How about the small shopkeeper?


said, he had been pleased to see that two hon. Members opposite had had the courage to say that although their districts would derive a large pecuniary benefit from the passage of the Bill they thought it so unfair and unreasonable that they could not support it. The small shopkeeper generally paid his rates himself, and certainly in such parishes as that of St. George's, Hanover Square, the small shopkeeper would get no benefit from this Bill. No doubt the ratepayer in the district which the hon. Member below him (Mr. Benn) represented would get some benefit from the Bill. But was it the policy of the hon. Gentleman and the London County Council to count noses and see how a particular increase of rates would benefit a certain class of persons whose votes they wanted, regardless of how that increase would affect other persons?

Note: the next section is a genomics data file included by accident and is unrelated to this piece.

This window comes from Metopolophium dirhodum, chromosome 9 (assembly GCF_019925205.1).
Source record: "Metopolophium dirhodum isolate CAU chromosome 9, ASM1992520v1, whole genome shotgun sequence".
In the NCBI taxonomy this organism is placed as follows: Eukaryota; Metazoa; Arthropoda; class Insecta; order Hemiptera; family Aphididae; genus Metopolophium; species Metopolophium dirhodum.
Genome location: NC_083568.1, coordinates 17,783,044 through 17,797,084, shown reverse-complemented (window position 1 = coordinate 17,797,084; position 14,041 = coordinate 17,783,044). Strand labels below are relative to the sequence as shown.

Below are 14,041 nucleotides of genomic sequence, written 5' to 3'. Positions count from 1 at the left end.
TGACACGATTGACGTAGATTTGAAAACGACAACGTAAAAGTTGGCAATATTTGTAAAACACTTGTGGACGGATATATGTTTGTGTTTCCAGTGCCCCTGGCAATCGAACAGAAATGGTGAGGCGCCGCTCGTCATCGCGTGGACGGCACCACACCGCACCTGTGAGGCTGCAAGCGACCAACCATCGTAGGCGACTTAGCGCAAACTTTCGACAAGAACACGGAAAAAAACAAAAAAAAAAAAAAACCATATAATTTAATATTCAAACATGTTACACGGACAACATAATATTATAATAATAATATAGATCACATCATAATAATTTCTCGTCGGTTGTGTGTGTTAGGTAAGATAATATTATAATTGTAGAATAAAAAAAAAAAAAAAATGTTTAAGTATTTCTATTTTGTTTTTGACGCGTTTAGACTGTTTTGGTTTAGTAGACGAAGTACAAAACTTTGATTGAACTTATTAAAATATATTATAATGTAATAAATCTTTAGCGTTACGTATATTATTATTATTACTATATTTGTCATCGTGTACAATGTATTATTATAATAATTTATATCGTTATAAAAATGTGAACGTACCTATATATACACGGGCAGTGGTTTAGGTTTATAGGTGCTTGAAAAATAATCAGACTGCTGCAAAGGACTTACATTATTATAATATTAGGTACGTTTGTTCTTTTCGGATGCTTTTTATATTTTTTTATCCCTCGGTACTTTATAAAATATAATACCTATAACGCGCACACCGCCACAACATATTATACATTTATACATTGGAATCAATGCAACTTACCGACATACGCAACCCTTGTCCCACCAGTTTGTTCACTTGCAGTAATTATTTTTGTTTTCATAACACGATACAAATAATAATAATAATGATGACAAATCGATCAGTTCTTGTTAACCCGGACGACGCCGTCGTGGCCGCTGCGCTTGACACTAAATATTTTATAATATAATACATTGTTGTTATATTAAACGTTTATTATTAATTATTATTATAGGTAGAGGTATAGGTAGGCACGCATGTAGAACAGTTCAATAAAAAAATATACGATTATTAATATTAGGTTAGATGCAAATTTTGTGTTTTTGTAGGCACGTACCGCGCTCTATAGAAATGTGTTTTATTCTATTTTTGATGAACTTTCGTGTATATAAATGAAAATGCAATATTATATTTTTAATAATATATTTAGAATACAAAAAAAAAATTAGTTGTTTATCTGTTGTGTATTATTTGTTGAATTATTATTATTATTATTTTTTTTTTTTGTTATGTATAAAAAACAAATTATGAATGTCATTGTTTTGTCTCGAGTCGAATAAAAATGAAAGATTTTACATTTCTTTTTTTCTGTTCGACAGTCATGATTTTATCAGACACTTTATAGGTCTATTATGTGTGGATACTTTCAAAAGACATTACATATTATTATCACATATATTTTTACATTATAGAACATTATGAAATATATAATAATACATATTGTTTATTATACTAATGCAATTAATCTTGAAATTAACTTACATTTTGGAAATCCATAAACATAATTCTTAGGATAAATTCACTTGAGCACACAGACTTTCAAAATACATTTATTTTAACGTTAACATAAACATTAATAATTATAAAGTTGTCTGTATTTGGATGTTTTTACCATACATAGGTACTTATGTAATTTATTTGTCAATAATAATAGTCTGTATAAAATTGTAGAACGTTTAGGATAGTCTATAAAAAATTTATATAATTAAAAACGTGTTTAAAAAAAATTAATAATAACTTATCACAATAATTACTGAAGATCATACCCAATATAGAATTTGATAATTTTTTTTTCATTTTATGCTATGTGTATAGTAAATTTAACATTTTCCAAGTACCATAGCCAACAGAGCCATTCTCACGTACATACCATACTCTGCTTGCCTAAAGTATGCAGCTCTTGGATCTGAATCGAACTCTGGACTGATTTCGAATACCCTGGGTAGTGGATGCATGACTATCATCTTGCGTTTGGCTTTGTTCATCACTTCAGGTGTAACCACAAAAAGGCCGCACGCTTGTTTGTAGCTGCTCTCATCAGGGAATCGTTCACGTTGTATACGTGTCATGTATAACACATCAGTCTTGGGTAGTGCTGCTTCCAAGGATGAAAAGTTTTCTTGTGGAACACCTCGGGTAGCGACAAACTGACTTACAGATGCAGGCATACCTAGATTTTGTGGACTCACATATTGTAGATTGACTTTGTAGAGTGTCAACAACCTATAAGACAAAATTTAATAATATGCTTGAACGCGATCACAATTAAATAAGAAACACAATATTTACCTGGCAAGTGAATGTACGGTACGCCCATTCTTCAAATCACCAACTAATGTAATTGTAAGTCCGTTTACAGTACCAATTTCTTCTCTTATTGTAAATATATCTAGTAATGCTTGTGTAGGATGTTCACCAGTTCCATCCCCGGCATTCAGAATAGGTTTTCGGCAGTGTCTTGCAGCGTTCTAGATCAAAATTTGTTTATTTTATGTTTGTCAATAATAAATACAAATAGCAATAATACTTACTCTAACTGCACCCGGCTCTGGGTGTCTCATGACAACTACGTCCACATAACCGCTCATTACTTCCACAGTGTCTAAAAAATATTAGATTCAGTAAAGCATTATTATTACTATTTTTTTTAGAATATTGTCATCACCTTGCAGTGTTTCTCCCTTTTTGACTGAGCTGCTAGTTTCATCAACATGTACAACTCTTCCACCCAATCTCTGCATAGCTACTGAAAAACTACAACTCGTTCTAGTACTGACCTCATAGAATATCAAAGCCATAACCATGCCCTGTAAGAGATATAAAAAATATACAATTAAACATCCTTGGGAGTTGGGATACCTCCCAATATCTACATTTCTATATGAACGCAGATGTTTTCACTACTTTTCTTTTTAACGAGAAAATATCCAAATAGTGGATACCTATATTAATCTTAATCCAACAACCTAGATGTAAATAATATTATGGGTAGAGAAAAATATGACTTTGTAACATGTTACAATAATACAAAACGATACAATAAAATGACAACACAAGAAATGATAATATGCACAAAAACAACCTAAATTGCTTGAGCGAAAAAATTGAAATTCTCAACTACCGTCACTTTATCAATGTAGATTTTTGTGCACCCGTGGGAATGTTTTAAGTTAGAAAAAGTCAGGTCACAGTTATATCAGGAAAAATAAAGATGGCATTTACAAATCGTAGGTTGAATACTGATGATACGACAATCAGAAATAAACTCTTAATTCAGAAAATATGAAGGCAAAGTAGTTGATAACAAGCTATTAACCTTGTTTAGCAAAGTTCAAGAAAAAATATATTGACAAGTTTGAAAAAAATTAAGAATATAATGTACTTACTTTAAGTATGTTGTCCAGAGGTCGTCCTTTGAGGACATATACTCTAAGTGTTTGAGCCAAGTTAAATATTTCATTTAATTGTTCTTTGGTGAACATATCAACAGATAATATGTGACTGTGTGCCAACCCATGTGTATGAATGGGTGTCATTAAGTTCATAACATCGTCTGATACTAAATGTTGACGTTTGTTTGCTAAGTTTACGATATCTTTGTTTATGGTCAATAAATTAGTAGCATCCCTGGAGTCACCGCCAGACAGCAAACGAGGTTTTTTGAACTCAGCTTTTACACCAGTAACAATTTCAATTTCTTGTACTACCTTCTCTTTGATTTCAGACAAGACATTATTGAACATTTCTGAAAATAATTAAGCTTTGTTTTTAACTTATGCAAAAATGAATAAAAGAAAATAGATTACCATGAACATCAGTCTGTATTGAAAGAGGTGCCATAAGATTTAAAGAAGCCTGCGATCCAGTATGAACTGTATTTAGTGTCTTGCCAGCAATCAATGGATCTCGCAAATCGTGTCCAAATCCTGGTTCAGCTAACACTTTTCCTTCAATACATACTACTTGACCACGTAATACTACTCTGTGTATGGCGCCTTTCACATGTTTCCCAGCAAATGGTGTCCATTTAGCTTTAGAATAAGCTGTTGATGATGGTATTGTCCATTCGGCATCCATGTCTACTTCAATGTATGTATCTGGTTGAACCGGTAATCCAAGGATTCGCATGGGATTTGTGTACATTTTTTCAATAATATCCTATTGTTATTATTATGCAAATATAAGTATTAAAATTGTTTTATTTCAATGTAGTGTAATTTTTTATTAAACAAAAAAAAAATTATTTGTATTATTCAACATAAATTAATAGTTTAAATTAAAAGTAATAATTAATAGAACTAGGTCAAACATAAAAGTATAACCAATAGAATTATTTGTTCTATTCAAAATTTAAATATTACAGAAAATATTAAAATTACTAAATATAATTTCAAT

I am sorry to interrupt, but I would point out to the hon. Member that my shopkeeper already pays a great deal more than the shopkeeper in St. George's, Hanover Square.